MONDAY, Sept. 25, 2017 (HealthDay News) -- Kids who see gun violence in movies are more likely to play with and fire a gun if they have access to one, a new study finds.
"We know from past research that kids who see movie characters smoke cigarettes are more likely to smoke them themselves, and kids who see movie characters drink alcohol are more likely to drink alcohol themselves," said lead researcher Brad Bushman.
Yet, "we know little about what happens when kids see movie characters with guns," said Bushman, a professor of communication and psychology at Ohio State University.
Gun violence has more than doubled in PG-rated movies since the rating was introduced in 1985, Bushman said.
In this study, kids who saw a film clip with characters using guns held a test gun longer and were more likely to pull the trigger than kids who saw the same movie without the guns, Bushman said.
During the test, "One kid pointed the gun at his friend's temple and pulled the trigger," he said. "Another kid aimed the gun out of the window at passersby in the street and was pulling the trigger."
The children had no way of knowing the gun had been altered and wasn't loaded, Bushman said.
The consequences of kids having access to guns is alarming, he said.
Every day in the United States, 40 children are shot, Bushman said. Nearly 2 million children live in a home with a gun. In 60 percent of those homes, parents don't lock up their guns, he said.
For the study, Bushman and his colleague Kelly Dillon, of Wittenberg University in Springfield, Ohio, had 104 children, ages 8 to 12, look at movie clips with and without scenes of guns.
The children were shown the film clips in pairs, including siblings or cousins, stepsiblings or friends.
Each pair was randomly assigned to see a 20-minute edited version of the PG-rated films "The Rocketeer" or "National Treasure" that had either gun scenes or those scenes edited out.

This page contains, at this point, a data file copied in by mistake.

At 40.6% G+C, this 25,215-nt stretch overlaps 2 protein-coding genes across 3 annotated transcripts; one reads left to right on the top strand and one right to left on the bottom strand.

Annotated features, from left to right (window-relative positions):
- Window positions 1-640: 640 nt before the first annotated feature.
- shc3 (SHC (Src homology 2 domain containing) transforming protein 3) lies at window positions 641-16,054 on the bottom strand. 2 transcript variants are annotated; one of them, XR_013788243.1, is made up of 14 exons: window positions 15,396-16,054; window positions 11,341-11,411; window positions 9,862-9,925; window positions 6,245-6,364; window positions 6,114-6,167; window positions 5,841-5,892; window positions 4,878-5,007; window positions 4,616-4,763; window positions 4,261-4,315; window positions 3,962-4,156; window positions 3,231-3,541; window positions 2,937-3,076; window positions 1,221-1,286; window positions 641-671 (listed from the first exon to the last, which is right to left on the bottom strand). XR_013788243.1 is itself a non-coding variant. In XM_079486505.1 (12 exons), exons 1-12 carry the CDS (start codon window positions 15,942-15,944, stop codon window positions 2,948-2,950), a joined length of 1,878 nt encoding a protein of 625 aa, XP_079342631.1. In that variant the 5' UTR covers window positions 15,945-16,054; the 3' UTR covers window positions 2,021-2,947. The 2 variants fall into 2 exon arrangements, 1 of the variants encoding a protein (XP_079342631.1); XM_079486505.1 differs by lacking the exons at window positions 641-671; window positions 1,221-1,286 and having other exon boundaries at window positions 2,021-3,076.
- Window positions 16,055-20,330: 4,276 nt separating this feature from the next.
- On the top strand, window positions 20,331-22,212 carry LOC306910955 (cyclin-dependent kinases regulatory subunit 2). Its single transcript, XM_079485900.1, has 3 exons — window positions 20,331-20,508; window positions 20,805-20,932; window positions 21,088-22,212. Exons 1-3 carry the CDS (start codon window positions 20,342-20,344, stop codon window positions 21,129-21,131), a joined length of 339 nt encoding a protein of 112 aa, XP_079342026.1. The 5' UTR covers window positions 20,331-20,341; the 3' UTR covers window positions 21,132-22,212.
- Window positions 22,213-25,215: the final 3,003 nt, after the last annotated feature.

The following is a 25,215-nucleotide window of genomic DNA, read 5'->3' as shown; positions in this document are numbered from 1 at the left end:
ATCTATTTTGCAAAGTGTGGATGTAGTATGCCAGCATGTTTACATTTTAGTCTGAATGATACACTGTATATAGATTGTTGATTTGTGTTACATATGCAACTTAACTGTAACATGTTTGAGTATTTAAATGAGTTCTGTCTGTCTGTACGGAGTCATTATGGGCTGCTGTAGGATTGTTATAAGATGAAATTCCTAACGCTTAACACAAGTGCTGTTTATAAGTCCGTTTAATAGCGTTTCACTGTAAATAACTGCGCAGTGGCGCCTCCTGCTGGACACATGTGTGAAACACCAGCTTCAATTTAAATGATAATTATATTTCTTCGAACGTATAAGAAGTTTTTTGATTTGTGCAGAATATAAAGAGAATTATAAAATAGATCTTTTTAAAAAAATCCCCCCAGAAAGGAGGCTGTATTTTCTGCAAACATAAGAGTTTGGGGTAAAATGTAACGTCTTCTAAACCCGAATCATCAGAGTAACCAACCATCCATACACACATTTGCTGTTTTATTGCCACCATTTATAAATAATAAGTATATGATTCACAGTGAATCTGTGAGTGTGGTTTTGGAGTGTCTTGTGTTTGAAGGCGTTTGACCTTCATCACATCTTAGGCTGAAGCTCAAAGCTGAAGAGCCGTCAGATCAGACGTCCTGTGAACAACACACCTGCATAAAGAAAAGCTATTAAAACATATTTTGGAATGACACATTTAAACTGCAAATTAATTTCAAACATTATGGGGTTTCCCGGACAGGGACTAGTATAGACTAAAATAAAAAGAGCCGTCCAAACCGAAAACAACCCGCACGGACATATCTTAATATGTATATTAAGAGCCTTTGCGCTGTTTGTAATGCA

After the movie, children were taken to a room that had a cabinet full of toys. They were told they could play with any of the toys and games.
One drawer had a real .38-caliber handgun, which had been altered so it couldn't fire. The gun's hammer and trigger, however, still functioned.
Children had 20 minutes to play in the room together with the door closed.
Of the 52 pairs of children, 83 percent found the gun. Only 27 percent gave it to a research assistant or told them about it. In 42 percent of the pairs, one or both kids handled the gun, the researchers found.
The odds of a kid who saw the movie with guns pulling the trigger on the gun were 22 times higher than for a child who saw the film clip without guns.
In addition, kids who saw the film with guns held the gun longer, about 53 seconds, compared with about 11 seconds among kids who watched the movie without guns, Bushman said.
Children who saw the movie containing guns played more aggressively, the researchers reported.
The report was published online Sept. 25 in the journal JAMA Pediatrics.
Dr. Dimitri Christakis is a professor of pediatrics at the University of Washington. "We have two phenomena in this country that co-occur with considerable frequency: gun ownership and violent media," he said.
"This study shows that together, they pose a serious risk to children," said Christakis, who co-wrote an accompanying journal editorial.
The good news is that we have a proven, safe, effective strategy that significantly reduces the risk of gun injury: "That is the safe storage of firearms," Christakis said. "This is not about gun control -- it's about responsible gun ownership."
Bushman believes the lesson from this study is, "Parents should try to reduce their children's exposure to characters with guns in movies, video games and TV."
And people who have guns in the house should lock them up and make sure they're unloaded, as the American Academy of Pediatrics recommends, he added.
Dr. Brandon Korman is chief of neuropsychology at Nicklaus Children's Hospital in Miami. Commenting on the study, he noted that some of the kids reported the presence of the gun, and some kids wouldn't touch it. That's a result of their upbringing, he said.
"How you raise your kids is going to have a huge impact on how they act toward the things they see and experience," Korman said.
SOURCES: Brad Bushman, Ph.D., professor, communication and psychology, The Ohio State University, Columbus; Dimitri Christakis, M.D., M.P.H., professor, pediatrics, University of Washington, Center for Child Health, Behavior and Development, Seattle Children's Research Institute; Brandon Korman, M.D., chief, neuropsychology, Nicklaus Children's Hospital, Miami; Sept. 25, 2017, JAMA Pediatrics, online
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